A few days after we brought our son home from the hospital, he woke up with one of his eyes crusted shut with green gunk.
I was horrified that my sweet baby boy’s perfect face was marred, and immediately called our family eye doctor. Visions of pink eye and house-wide infection went through my head. What could it be? Would he be OK? Would he go blind?
Luckily, our eye doctor eased my worries right away and assured me that it wasn’t a life-threatening eye infection, but actually a blocked tear duct.
Luckily, in most cases, blocked tear ducts aren’t serious. The American Association for Pediatric Ophthalmology and Strabismus (AAPOS) explains that in most cases, blocked tear ducts clear up on their own without treatment.
In the meantime, there are a few simple ways to help clear up blocked tear ducts at home.
Every few hours, when the drainage builds up, warm up a clean and soft washcloth or cotton ball with water and gently clean the eye.
You can apply gentle pressure to the tear duct. Then, wipe from the inside of the duct to the outside so you don’t wipe anything into the eye. The duct is located between the lower eyelid and the nose, and the main opening is on the part of the lower eyelid closest to the nose.
If both of your baby’s tear ducts are clogged, use the clean side of the washcloth or a new cotton ball before wiping the other eye.
To help open the tear duct and empty it out, you could do a tear duct massage. Essentially, you can apply gentle pressure toward the opening of the duct, alongside the upper nose and along the lower eyelid, to try to help them clear. Ask a doctor to demonstrate how to do this.
You can perform the duct massage up to two times a day. But remember, it’s very important to be as gentle as possible.
If the ducts do get infected, your child’s pediatrician or eye doctor might prescribe antibiotic drops or ointment to put into the eyes. The drops or ointment will clear up the infection.
Most cases of clogged tear ducts will resolve as your baby gets older — typically by 12 months of age, especially with at-home treatments.
But, if your baby has clogged tear ducts past 1 year of age, your doctor may recommend a simple procedure to help unclog the tear ducts.
Blocked tear ducts, also called nasolacrimal duct obstruction, are relatively common in newborn babies. Around 5–10 percent of babies have a blocked duct, sometimes in both eyes.
One of the most common causes of a blocked tear duct is that the membrane that covers the end of the duct doesn’t open like it should. This causes the duct to become blocked by the tissue of the membrane.
A blocked tear duct could also be caused by:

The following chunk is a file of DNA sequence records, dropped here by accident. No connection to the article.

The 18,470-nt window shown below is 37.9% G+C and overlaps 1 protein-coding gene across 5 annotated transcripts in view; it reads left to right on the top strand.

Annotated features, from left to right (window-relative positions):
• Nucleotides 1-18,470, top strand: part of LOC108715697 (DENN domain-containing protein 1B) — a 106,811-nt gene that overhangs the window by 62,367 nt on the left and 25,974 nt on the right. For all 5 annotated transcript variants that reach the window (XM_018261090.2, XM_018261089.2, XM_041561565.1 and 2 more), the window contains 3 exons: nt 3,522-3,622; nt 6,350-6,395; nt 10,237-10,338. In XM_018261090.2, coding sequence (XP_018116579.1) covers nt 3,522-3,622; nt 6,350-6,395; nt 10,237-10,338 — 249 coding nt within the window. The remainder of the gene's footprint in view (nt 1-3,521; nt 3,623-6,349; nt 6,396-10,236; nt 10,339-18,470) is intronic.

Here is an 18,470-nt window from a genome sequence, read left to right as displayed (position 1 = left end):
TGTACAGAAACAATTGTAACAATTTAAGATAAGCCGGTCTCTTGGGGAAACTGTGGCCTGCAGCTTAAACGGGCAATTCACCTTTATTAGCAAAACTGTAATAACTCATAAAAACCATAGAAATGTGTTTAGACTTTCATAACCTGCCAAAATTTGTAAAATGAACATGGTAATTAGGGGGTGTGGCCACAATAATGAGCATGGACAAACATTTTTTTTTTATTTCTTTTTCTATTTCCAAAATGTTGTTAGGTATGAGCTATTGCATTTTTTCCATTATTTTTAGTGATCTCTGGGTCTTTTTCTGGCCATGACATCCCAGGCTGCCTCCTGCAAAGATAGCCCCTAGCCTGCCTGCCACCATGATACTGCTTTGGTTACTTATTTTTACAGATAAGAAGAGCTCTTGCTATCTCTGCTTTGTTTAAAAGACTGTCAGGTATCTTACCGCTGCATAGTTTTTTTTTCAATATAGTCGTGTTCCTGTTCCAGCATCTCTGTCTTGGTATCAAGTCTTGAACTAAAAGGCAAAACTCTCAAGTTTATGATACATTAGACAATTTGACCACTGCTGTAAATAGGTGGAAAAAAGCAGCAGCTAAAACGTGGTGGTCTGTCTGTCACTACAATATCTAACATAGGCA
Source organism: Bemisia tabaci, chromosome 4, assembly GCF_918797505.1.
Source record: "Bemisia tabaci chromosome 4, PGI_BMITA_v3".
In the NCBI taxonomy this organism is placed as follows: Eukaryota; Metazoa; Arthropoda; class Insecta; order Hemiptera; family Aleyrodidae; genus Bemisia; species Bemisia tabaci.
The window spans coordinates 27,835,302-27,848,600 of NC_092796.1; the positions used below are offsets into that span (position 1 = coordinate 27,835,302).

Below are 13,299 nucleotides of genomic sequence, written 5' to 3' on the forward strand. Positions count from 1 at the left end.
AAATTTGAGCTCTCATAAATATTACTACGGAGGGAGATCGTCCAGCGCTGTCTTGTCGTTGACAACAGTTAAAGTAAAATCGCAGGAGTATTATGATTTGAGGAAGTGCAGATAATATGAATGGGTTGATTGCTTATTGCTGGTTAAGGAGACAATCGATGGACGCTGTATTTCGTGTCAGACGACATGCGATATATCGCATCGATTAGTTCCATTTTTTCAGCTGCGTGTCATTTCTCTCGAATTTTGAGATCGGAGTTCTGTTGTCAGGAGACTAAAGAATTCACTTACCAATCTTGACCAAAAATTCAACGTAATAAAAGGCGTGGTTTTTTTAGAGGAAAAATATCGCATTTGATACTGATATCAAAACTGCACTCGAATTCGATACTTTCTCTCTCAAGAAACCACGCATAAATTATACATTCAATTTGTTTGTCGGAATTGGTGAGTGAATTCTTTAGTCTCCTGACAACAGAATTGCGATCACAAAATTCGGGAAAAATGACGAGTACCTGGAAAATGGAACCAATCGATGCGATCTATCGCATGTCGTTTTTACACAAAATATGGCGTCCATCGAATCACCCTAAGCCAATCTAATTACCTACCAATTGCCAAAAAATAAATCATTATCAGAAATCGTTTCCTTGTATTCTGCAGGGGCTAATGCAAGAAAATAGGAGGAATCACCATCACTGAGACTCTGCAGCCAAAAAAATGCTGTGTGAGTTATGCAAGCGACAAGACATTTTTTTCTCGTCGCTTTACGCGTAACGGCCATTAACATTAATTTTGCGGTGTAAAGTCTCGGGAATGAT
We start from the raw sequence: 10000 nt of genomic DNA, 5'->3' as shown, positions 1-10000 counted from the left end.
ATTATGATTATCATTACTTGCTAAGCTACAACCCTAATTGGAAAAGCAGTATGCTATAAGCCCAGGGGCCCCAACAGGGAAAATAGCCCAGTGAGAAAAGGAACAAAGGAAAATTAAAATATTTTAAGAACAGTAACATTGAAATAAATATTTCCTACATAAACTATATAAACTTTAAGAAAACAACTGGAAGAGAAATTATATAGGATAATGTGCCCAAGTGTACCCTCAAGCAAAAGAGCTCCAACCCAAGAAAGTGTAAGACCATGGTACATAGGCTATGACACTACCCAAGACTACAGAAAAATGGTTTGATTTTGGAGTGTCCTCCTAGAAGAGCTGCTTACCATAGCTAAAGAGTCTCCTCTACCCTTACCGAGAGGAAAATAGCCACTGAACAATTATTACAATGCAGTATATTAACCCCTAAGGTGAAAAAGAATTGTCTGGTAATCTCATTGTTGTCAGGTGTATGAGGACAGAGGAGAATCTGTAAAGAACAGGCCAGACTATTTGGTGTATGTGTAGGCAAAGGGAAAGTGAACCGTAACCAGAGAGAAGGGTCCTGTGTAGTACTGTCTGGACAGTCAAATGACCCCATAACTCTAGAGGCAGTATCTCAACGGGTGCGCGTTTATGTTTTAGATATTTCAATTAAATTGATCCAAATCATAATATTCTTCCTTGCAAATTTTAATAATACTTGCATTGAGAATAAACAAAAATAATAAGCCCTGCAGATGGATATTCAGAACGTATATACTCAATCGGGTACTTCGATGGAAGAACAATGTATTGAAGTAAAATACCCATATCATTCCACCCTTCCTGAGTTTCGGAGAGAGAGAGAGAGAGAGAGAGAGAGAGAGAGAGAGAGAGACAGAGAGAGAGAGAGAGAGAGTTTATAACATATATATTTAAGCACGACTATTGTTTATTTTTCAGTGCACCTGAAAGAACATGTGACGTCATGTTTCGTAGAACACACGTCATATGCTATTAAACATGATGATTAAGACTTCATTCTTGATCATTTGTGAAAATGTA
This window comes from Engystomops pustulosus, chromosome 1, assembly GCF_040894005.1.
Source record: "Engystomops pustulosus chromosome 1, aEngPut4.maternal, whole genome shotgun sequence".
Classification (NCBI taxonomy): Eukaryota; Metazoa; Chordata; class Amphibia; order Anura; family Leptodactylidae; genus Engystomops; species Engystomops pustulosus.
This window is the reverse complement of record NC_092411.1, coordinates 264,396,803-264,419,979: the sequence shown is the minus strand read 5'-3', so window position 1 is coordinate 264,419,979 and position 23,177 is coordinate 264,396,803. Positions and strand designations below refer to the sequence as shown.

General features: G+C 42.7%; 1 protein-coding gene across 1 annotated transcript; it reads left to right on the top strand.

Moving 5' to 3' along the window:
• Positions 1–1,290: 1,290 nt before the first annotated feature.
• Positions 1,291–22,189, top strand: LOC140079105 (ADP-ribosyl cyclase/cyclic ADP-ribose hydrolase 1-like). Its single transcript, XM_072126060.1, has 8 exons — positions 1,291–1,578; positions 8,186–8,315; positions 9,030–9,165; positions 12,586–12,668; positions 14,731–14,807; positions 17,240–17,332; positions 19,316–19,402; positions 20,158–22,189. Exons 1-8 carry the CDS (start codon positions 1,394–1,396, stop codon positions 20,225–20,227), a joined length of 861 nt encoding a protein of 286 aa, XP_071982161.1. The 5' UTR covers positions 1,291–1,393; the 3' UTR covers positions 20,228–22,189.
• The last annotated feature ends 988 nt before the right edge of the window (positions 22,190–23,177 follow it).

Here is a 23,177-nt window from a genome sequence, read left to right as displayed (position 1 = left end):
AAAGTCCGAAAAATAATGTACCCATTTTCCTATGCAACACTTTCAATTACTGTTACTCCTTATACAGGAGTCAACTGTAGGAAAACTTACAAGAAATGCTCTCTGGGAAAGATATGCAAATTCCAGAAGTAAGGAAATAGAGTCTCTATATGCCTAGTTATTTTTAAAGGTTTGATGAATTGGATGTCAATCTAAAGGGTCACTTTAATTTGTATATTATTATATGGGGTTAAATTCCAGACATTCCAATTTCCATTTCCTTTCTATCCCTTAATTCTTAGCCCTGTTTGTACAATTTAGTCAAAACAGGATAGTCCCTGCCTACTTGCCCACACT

- the absence of the opening of the duct of the upper or lower eyelid
- a tear duct system that is too narrow
- an infection
- a crooked or misplaced bone blocking the tear duct from the nasal cavity
Other symptoms caused by conditions like a cold can worsen symptoms of a blocked tear duct.
The symptoms of a blocked tear duct can look a lot like an eye infection such as pink eye. The signs of a blocked tear duct usually begin during the first few days or weeks of a newborn’s life. Symptoms might include:
- constant tears
- mildly swollen and red eyelids (the eyes should not be red)
- eyelids that stick together
- green-yellow discharge
In most cases, the discharge is actually tears and normal bacteria, and not a sign of infection. The discharge produced by a blocked tear duct will appear similar to the discharge from an infection, but the eye itself will only become red with an infection.
All of us, babies included, have normal bacteria on our eyelids that get flushed away by our tears.
When the duct system is clogged, the bacteria has nowhere to go and stays on the eyelid. This could cause an infection to develop. You’ll want to watch your baby for any symptoms that the discharge, redness, or swelling is getting worse.
Make sure to have your doctor check your baby for a blocked tear duct. If an infection is causing the symptoms it can be serious.
In newborns, many times the blocked ducts result from the membrane not opening at birth. There’s no good way to prevent this from happening.
However, you can monitor your baby for symptoms. Be sure to never smoke around your baby or allow smoking in your house. Smoke, and other potential hazards like dry air, can irritate your baby’s nasal passages and make the symptoms of the blockage worse.
If you notice that your newborn has “gunk” in their eyes, don’t panic. If your baby is otherwise OK, it’s probably just a clogged tear duct, which is common in babies.
Have your doctor check your baby to make sure. Watch your baby for symptoms of infection and report them to your doctor. Call your doctor immediately if your baby seems ill or has a fever.
You can also try some at-home remedies, like massage or a warm washcloth, to clear the eyes and help relieve your baby’s discomfort.